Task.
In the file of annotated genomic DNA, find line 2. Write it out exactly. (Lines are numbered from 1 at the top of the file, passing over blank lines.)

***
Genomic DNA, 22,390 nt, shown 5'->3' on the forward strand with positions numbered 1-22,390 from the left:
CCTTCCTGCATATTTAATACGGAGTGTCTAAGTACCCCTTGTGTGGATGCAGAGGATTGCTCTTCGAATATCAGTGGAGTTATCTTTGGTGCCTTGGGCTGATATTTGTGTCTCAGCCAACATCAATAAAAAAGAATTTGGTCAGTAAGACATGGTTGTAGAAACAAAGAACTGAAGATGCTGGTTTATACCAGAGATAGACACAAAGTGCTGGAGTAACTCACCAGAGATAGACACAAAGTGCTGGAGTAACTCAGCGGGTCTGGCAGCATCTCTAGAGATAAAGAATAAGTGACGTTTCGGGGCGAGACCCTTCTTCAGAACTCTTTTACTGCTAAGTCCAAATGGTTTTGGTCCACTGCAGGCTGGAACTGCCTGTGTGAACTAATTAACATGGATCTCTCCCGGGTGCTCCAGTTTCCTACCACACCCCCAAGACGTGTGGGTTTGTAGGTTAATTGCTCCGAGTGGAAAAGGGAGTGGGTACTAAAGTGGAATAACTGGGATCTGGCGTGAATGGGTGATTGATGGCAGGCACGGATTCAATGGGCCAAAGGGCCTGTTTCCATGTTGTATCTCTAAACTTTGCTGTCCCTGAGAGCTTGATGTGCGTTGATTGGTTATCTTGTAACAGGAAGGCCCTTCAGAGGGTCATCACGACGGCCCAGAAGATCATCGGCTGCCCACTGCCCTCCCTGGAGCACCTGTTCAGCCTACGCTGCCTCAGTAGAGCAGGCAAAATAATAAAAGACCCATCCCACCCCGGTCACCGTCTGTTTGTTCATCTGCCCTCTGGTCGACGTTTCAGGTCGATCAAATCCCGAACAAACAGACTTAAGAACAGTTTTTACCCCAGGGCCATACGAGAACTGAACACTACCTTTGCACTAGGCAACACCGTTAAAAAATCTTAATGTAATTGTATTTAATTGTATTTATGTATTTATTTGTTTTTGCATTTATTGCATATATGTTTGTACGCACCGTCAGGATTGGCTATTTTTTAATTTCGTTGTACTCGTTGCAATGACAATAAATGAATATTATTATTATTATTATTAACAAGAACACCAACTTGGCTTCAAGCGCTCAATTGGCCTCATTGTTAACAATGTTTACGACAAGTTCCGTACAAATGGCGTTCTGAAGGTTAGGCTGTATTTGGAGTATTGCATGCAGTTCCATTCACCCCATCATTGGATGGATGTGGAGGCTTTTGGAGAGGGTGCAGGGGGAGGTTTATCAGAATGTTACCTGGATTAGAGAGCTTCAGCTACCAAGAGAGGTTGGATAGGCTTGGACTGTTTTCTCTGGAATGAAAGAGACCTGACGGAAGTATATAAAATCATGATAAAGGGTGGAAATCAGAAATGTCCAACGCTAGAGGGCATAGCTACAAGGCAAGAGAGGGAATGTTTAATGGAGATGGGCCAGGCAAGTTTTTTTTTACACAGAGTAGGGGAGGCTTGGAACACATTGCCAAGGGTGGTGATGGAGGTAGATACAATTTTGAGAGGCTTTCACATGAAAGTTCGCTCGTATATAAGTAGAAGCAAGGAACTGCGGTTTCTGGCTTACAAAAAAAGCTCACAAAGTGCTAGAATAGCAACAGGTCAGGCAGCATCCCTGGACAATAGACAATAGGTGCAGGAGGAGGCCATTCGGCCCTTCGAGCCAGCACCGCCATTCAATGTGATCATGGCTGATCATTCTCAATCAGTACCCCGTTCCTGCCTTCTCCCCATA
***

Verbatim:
CCTTCCTGCATATTTAATACGGAGTGTCTAAGTACCCCTTGTGTGGATGCAGAGGATTGCTCTTCGAATATCAGTGGAGTTATCTTTGGTGCCTTGGGCTGATATTTGTGTCTCAGCCAACATCAATAAAAAAGAATTTGGTCAGTAAGACATGGTTGTAGAAACAAAGAACTGAAGATGCTGGTTTATACCAGAGATAGACACAAAGTGCTGGAGTAACTCACCAGAGATAGACACAAAGTGCTGGAGTAACTCAGCGGGTCTGGCAGCATCTCTAGAGATAAAGAATAAGTGACGTTTCGGGGCGAGACCCTTCTTCAGAACTCTTTTACTGCTAAGTCCAAATGGTTTTGGTCCACTGCAGGCTGGAACTGCCTGTGTGAACTAATTAACATGGATCTCTCCCGGGTGCTCCAGTTTCCTACCACACCCCCAAGACGTGTGGGTTTGTAGGTTAATTGCTCCGAGTGGAAAAGGGAGTGGGTACTAAAGTGGAATAACTGGGATCTGGCGTGAATGGGTGATTGATGGCAGGCACGGATTCAATGGGCCAAAGGGCCTGTTTCCATGTTGTATCTCTAAACTTTGCTGTCCCTGAGAGCTTGATGTGCGTTGATTGGTTATCTTGTAACAGGAAGGCCCTTCAGAGGGTCATCACGACGGCCCAGAAGATCATCGGCTGCCCACTGCCCTCCCTGGAGCACCTGTTCAGCCTACGCTGCCTCAGTAGAGCAGGCAAAATAATAAAAGACCCATCCCACCCCGGTCACCGTCTGTTTGTTCATCTGCCCTCTGGTCGACGTTTCAGGTCGATCAAATCCCGAACAAACAGACTTAAGAACAGTTTTTACCCCAGGGCCATACGAGAACTGAACACTACCTTTGCACTAGGCAACACCGTTAAAAAATCTTAATGTAATTGTATTTAATTGTATTTATGTATTTATTTGTTTTTGCATTTATTGCATATATGTTTGTACGCACCGTCAGGATTGGCTATTTTTTAATTTCGTTGTACTCGTTGCAATGACAATAAATGAATATTATTATTATTATTATTAACAAGAACACCAACTTGGCTTCAAGCGCTCAATTGGCCTCATTGTTAACAATGTTTACGACAAGTTCCGTACAAATGGCGTTCTGAAGGTTAGGCTGTATTTGGAGTATTGCATGCAGTTCCATTCACCCCATCATTGGATGGATGTGGAGGCTTTTGGAGAGGGTGCAGGGGGAGGTTTATCAGAATGTTACCTGGATTAGAGAGCTTCAGCTACCAAGAGAGGTTGGATAGGCTTGGACTGTTTTCTCTGGAATGAAAGAGACCTGACGGAAGTATATAAAATCATGATAAAGGGTGGAAATCAGAAATGTCCAACGCTAGAGGGCATAGCTACAAGGCAAGAGAGGGAATGTTTAATGGAGATGGGCCAGGCAAGTTTTTTTTTACACAGAGTAGGGGAGGCTTGGAACACATTGCCAAGGGTGGTGATGGAGGTAGATACAATTTTGAGAGGCTTTCACATGAAAGTTCGCTCGTATATAAGTAGAAGCAAGGAACTGCGGTTTCTGGCTTACAAAAAAAGCTCACAAAGTGCTAGAATAGCAACAGGTCAGGCAGCATCCCTGGACAATAGACAATAGGTGCAGGAGGAGGCCATTCGGCCCTTCGAGCCAGCACCGCCATTCAATGTGATCATGGCTGATCATTCTCAATCAGTACCCCGTTCCTGCCTTCTCCCCATA